Writing a parser

Writing a parser is, depending on the language, a moderately complex task. In essence, it must transform a piece of code (which we inspect by looking at the characters) into an “abstract syntax tree” (AST). The AST is a structured in-memory representation of the program, and it's “abstract” in the sense that it does not care exactly what characters is the source code made of, but it faithfully represents the semantics of it. I wrote a separate page to describe our AST.

For example, for the following program text:

sum = lambda(a, b) {
  a + b;
print(sum(1, 2));

our parser will generate the following AST, as a JavaScript object:

  type: "prog",
  prog: [
    // first line:
      type: "assign",
      operator: "=",
      left: { type: "var", value: "sum" },
      right: {
        type: "lambda",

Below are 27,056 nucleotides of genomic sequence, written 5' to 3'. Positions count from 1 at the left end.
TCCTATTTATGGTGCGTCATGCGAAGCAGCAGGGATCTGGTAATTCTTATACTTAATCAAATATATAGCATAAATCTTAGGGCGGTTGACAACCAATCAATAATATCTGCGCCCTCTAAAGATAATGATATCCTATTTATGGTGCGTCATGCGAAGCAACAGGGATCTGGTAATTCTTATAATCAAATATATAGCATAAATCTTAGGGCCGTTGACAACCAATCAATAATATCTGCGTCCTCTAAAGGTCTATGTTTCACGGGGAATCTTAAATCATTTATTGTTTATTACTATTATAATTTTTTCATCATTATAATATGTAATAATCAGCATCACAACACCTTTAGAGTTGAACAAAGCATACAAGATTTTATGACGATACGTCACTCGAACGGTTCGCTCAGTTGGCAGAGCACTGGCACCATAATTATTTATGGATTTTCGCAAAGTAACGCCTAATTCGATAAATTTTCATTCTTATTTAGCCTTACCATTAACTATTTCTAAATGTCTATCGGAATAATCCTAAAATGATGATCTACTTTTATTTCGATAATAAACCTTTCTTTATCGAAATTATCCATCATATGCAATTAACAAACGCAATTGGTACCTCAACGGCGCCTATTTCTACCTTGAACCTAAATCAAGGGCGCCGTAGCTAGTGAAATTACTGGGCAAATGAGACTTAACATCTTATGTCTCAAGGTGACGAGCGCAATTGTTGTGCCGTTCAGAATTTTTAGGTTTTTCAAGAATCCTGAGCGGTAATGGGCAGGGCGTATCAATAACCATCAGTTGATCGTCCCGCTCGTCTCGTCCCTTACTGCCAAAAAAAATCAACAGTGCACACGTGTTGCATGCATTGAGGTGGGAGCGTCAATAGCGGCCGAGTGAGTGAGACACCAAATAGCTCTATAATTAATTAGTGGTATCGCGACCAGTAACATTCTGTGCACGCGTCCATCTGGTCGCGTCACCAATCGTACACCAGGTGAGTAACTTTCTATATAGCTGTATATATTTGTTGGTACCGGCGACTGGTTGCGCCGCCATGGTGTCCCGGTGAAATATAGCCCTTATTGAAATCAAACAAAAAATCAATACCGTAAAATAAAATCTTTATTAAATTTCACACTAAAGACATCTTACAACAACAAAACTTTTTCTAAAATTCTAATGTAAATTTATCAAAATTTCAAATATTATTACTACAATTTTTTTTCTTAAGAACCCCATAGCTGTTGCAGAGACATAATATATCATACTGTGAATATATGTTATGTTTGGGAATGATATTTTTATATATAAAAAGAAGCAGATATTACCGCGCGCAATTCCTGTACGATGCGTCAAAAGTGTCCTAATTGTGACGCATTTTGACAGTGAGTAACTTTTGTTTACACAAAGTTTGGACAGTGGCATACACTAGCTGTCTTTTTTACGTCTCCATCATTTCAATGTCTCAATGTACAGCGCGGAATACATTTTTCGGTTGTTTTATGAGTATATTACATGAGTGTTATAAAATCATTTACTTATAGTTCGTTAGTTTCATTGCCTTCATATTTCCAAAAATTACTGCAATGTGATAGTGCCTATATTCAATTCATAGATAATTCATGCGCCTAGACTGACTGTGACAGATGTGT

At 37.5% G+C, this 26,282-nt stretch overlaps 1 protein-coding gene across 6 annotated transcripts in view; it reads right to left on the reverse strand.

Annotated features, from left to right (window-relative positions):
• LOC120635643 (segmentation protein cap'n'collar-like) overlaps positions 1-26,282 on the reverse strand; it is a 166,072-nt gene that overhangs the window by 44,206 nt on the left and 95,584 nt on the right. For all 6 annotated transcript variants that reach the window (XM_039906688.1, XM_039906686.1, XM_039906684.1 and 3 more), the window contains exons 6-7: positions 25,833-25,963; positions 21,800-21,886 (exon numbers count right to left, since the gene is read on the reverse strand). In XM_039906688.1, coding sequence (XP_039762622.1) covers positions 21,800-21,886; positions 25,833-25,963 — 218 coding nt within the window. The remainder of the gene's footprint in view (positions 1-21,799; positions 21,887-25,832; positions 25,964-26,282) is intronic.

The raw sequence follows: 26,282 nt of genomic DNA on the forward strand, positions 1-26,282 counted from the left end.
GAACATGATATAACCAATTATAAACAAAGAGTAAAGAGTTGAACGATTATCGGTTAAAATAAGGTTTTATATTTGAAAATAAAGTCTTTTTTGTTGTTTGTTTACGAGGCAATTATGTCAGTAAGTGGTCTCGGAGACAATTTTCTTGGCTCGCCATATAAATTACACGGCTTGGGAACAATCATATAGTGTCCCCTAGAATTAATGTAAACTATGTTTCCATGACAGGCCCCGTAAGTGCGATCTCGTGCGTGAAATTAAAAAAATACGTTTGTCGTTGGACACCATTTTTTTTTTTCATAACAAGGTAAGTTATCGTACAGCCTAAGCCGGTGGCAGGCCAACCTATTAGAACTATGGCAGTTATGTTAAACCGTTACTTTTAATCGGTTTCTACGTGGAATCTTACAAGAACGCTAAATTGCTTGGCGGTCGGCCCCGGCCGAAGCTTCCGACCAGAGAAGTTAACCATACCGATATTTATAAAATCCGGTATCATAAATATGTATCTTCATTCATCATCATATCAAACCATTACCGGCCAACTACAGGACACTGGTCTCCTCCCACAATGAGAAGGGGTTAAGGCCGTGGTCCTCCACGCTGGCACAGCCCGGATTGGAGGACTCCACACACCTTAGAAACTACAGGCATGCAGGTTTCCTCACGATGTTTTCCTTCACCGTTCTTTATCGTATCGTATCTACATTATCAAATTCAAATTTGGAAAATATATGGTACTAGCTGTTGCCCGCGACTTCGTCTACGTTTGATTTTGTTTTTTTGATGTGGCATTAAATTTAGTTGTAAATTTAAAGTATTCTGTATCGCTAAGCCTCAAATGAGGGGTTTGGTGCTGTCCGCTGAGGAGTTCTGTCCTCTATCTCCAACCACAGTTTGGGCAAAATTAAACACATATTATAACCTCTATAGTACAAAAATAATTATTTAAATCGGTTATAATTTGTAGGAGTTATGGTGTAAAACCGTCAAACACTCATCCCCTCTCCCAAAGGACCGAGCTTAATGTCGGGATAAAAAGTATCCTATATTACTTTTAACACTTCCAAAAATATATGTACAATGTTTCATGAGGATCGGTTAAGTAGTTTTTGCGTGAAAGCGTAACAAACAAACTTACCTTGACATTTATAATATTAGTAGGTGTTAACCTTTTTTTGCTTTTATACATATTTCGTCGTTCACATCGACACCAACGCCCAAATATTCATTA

vars: [ "a", "b" ],
        body: {
          // the body should be a "prog", but because
          // it contains a single expression, our parser
          // reduces it to the expression itself.
          type: "binary",
          operator: "+",
          left: { type: "var", value: "a" },
          right: { type: "var", value: "b" }
    // second line:
      type: "call",
      func: { type: "var", value: "print" },
      args: [{
        type: "call",
        func: { type: "var", value: "sum" },
        args: [ { type: "num", value: 1 },
                { type: "num", value: 2 } ]

The main difficulty in writing a parser consists in a failure to properly organize the code. The parser should operate at a higher level than reading characters from a string. A few advices on how to keep complexity manageable:

To keep it simple I've split my code in three parts, which are further divided into many small functions: